Sign up or log in to bookmark your favorites and sync them to your phone or calendar.

Open Pedagogy and Open Educational Practices [clear filter]
Thursday, November 3

10:45am EDT

Floating in a Sea of Data: Why Higher Ed Needs #SoNAR
Narrative is an everyday social practice with important research implications. Narrative research captures the ways people and organizations make sense of the complex material and social environments in which their lives and experiences unfold.

In a time when big data, analytics, and evidence-based practices dominate educational policy and practice, narrative research offers an important alternative framework from which to approach what it means to know and learn. Narrative research approaches knowledge as always- situated in a given perspective; rather than claiming objectivity, narrative research investigates many given perspectives in depth, framing their intersections.

Social, networked and narrative research practices are not new and have been used traditionally in psychology, sociology, and other academic domains that focus on complex social dimensions that underpin all human functioning.

Narrative researchers help organizational decision-makers sense and respond to trends and zeitgeist changes within the workplace and broader society.

In open education and open pedagogy, narrative research investigates the seemingly universaland all-encompassing discourse of open, examining how some stories are valued over others and the hiding of assumptions and hegemonies at work in the field. Narratives help us to keep the human at the center of our research, embodied beings that are often disembodied by large-scale research now in the spotlight of an evidence/accountability movement in education.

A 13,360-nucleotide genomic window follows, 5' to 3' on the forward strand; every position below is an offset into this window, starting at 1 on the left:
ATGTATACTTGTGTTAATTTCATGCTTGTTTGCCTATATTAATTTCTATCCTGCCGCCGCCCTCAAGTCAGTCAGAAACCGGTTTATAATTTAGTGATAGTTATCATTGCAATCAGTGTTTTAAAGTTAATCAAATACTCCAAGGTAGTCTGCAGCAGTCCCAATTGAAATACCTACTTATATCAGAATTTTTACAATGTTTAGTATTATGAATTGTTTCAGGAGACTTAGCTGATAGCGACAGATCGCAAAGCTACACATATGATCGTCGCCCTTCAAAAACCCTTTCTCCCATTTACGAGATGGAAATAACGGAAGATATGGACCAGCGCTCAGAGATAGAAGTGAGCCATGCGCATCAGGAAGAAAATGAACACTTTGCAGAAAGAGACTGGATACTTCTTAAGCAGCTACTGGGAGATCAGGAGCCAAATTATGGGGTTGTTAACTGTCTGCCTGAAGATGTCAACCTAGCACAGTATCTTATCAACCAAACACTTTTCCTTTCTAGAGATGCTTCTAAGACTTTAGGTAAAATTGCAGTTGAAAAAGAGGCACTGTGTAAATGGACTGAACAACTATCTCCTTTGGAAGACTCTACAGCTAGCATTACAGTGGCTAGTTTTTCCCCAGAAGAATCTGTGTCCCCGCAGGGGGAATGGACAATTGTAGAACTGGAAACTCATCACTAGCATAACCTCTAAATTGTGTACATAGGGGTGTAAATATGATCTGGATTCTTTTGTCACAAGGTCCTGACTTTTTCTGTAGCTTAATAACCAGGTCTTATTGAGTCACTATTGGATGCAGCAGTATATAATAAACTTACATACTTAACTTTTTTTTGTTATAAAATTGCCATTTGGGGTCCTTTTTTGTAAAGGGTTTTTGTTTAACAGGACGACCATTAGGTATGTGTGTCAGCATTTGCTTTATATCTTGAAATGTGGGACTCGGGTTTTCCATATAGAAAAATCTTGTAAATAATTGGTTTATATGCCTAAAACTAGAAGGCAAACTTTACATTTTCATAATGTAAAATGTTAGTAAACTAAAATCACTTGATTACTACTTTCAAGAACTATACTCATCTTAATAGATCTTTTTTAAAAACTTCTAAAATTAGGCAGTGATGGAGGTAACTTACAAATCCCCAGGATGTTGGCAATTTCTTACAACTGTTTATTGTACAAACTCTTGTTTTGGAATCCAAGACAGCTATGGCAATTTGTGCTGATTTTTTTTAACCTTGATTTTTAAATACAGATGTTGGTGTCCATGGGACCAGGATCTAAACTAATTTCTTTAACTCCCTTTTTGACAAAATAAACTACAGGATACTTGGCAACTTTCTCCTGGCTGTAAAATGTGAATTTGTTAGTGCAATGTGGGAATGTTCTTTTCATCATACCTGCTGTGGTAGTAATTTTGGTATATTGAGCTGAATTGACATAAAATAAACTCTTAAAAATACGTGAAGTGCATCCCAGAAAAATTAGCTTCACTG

Narratives also reveal cultures and contexts often less visible through positivist methods of analysis. "How individuals recount their histories--what they emphasize and omit, their stance as protagonists or victims, the relationship the story establishes between teller and audience-- all shape what individuals can claim of their own lives. Personal stories are not merely a way of telling someone (or oneself) about one's life; they are the means by which identities may be fashioned." (Rosenwald & Ochberg, 1992b, p. 1).

Emerging discourse research, especially when computational linguistics are involved, assists to provide a nuanced mixed methods approach to understanding a large corpus of text and/or narrative.

This panel will look at narrative as a principle of open pedagogy that challenges the idea of resource as a fixed thing. Using examples from existing courses and R&D projects, we will examine feedback models that take into account the dispositional, resilient, open and emergent aspects of learning. We will address the ways social narrative as an open pedagogy is linked to social narrative as a research method.